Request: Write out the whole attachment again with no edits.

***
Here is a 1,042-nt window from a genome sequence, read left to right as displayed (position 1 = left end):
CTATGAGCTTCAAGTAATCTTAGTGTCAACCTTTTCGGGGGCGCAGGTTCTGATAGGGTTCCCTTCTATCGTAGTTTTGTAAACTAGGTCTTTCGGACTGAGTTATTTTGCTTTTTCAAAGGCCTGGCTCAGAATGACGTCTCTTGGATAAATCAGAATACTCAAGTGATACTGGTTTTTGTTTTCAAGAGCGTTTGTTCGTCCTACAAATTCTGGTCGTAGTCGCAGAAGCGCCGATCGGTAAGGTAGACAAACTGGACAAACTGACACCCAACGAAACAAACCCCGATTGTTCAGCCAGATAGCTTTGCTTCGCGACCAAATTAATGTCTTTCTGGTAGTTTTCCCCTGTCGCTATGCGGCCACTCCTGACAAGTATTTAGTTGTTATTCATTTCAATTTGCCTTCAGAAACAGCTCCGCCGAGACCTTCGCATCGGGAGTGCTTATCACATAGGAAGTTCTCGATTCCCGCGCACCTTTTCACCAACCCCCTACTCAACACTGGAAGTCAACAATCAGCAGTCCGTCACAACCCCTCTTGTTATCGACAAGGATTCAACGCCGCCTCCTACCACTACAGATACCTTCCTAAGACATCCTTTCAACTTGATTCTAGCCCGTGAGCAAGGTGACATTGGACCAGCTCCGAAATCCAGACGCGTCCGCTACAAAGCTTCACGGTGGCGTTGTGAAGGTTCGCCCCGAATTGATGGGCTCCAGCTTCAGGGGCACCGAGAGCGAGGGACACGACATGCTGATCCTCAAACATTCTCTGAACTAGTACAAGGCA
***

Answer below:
Here is a 1,042-nt window from a genome sequence, read left to right as displayed (position 1 = left end):
CTATGAGCTTCAAGTAATCTTAGTGTCAACCTTTTCGGGGGCGCAGGTTCTGATAGGGTTCCCTTCTATCGTAGTTTTGTAAACTAGGTCTTTCGGACTGAGTTATTTTGCTTTTTCAAAGGCCTGGCTCAGAATGACGTCTCTTGGATAAATCAGAATACTCAAGTGATACTGGTTTTTGTTTTCAAGAGCGTTTGTTCGTCCTACAAATTCTGGTCGTAGTCGCAGAAGCGCCGATCGGTAAGGTAGACAAACTGGACAAACTGACACCCAACGAAACAAACCCCGATTGTTCAGCCAGATAGCTTTGCTTCGCGACCAAATTAATGTCTTTCTGGTAGTTTTCCCCTGTCGCTATGCGGCCACTCCTGACAAGTATTTAGTTGTTATTCATTTCAATTTGCCTTCAGAAACAGCTCCGCCGAGACCTTCGCATCGGGAGTGCTTATCACATAGGAAGTTCTCGATTCCCGCGCACCTTTTCACCAACCCCCTACTCAACACTGGAAGTCAACAATCAGCAGTCCGTCACAACCCCTCTTGTTATCGACAAGGATTCAACGCCGCCTCCTACCACTACAGATACCTTCCTAAGACATCCTTTCAACTTGATTCTAGCCCGTGAGCAAGGTGACATTGGACCAGCTCCGAAATCCAGACGCGTCCGCTACAAAGCTTCACGGTGGCGTTGTGAAGGTTCGCCCCGAATTGATGGGCTCCAGCTTCAGGGGCACCGAGAGCGAGGGACACGACATGCTGATCCTCAAACATTCTCTGAACTAGTACAAGGCA